Lessons from cycling in Denmark

My favorite transportation in Copenhagen one of the bikes I can rent all over town. I’d say the traffic here is split pretty 50/50 between cars and bikes. Any area built after the invention of the automobile has 2 lanes for car traffic, flanked on either side with a bike lane going the same direction, and then on either side of that, there’s a large sidewalk. The older sections all of have marked bike lanes or bike pathways. And everywhere there is a traffic light, there’s a separate light for the bike lane, and sometimes for the walkers as well. The only other city I’ve seen with more bikes, and that’s more bike-friendly, is Amsterdam.

What’s so amazing is how unfailing polite the people here are, and how completely they follow the traffic rules. I’ve relearned all the hand signals for turning and stopping. I’ve noticed that people simply don’t ride their bike in the crosswalks or on any pedestrian street.  They simply hop off their bike if they need to and then hop back on again without hesitation or seeming to begrudge it for an instant. Pedestrians cross at the crosswalks and everyone obeys the traffic signals.

Now, I’m clearly a tourist.  I’m riding a rented bike, pretty slowly, and gawking all around. I often have to make a left-hand turn from a right-hand bike lane and I had to walk my way around the intersection till I watched and learned the polite way to cross and merge into the other bike lane. Lots of people, young and old, men and women, ride way faster than me. An occasional tinkle of a bell lets me know they are coming up behind me. But no one has every raced past me in a way that was startling or scary, no one has continuously klingled in some rude way,  shouted words at me, or even seemed to mutter under their breath while they had to wait to pass me. When we come to a stoplight there’s no jocking for position or trying to squeeze to the head of the line.

Oh, and let’s talk about the drivers. Clearly, the order of who gets to go first is – pedestrians, then bikes, then cars. And no one seems to be in a hurry. I’ve heard a few horns in downtown but always a short “Hey, I’m here, please see me” rather than the long or loud “get out of my way you stupid idiot” kind of honking.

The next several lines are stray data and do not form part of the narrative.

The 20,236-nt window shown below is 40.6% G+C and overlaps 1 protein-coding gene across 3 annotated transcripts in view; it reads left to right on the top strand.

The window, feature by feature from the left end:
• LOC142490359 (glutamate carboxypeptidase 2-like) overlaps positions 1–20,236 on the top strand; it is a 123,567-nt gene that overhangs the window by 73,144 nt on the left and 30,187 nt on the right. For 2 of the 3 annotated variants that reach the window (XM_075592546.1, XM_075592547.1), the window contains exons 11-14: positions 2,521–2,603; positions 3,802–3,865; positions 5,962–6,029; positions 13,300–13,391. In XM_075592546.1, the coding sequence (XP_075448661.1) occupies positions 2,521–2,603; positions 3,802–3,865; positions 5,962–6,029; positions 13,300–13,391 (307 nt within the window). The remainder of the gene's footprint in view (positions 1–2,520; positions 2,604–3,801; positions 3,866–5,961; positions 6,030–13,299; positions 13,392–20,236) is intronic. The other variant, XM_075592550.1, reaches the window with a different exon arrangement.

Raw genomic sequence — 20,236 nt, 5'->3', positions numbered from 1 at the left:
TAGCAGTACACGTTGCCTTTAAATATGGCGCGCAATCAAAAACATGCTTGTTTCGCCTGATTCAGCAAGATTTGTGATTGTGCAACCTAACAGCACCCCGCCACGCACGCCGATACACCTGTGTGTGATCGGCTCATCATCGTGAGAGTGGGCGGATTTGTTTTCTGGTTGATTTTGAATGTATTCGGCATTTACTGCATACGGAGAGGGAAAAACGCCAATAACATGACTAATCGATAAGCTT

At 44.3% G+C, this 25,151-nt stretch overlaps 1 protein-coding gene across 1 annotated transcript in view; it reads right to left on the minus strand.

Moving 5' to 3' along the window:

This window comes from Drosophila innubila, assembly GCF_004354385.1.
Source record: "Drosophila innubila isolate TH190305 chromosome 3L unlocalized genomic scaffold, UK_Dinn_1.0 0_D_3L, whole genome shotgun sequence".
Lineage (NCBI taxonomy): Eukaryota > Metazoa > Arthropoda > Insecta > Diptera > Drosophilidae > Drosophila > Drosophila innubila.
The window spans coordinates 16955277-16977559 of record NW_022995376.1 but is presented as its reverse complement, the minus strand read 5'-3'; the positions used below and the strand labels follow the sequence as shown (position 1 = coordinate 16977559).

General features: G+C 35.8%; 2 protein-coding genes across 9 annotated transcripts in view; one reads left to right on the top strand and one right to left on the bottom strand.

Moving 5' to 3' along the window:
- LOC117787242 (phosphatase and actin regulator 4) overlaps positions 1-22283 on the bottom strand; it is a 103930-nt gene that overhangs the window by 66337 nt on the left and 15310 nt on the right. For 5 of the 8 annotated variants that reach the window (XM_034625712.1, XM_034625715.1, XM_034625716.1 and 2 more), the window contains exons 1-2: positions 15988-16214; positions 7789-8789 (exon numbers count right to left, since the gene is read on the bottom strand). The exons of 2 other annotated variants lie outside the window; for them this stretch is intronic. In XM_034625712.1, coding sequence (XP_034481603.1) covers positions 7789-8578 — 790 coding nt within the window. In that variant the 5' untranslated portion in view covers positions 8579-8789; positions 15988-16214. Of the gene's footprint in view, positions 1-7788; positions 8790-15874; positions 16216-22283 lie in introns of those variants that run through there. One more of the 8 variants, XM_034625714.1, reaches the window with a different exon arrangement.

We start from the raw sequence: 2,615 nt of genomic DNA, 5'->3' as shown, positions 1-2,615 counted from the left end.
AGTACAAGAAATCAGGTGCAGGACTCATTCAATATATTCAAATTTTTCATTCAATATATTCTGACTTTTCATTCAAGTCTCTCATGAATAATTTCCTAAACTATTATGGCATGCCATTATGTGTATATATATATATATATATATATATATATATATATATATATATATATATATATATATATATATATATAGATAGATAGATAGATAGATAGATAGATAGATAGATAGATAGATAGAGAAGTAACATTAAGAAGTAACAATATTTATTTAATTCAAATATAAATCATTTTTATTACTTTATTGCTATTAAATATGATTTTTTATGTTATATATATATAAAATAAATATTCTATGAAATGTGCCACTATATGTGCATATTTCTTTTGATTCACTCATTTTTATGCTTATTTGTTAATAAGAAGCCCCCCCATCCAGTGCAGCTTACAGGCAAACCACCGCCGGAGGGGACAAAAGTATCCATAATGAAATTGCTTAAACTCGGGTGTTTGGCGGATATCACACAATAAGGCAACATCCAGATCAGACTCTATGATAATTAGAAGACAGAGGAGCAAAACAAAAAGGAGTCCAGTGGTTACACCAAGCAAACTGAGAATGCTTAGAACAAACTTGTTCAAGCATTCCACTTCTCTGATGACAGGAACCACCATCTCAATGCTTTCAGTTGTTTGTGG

How different this is from home. How different this is from our road rage and everyone zipping around always trying to get ahead of everyone else.  What does it say about our cultures and the way we engage in our lives I wonder? Not only are the riders and drivers unfailingly polite, but the people are friendly and helpful. Everyone I’ve asked for help or directions has gone out of their way and assured me it was “no problem!” I’ve had a stranger let me use his phone to make sure I could get into my place and another let me tether my phone to his because I desperately needed the internet to return my bike. And when we discovered we needed to walk a block to where my bike belonged, once again, it was ‘no problem!”  People have spontaneously helped on the trains and with the coins which I’m having trouble reading, and even the locksmith who had to fix my door wanted to do more than necessary because it was simply “no problem.”

How often to we feel put-upon or interfered with? How often do we feel like we don’t have the time, energy, or inclination to go that little extra bit to make someone’s day? Sometimes I feel rushed and too stressed, and sometimes simply too self-absorbed, to see what someone else might need.  What does this say about our cultures I wonder?

It’s a bit annoying, but I’ve also noticed that most stores are closed by 5 or 6 pm 3-4 days a week, only the restaurants are open late into the evening. When you ride the streets after 7 they are pretty empty except in the more touristy sections. Everyone seems to have decided to go home to their families and their non-work lives.  As I was walking through the park yesterday, there were at least 50 people on a little round amphitheater type stage, all there to learn a Danish folklore dance, kind of like an old-fashioned square dance. And there were probably another 50 sitting around watching.  All just for fun and something to do on a summer Sunday evening.

So here’s the question – what does the way you drive say about you and how you are engaged in your life? That’s the question I’ll be asking myself when I get back to the States, but you can start asking it now.  Let me know what you discover!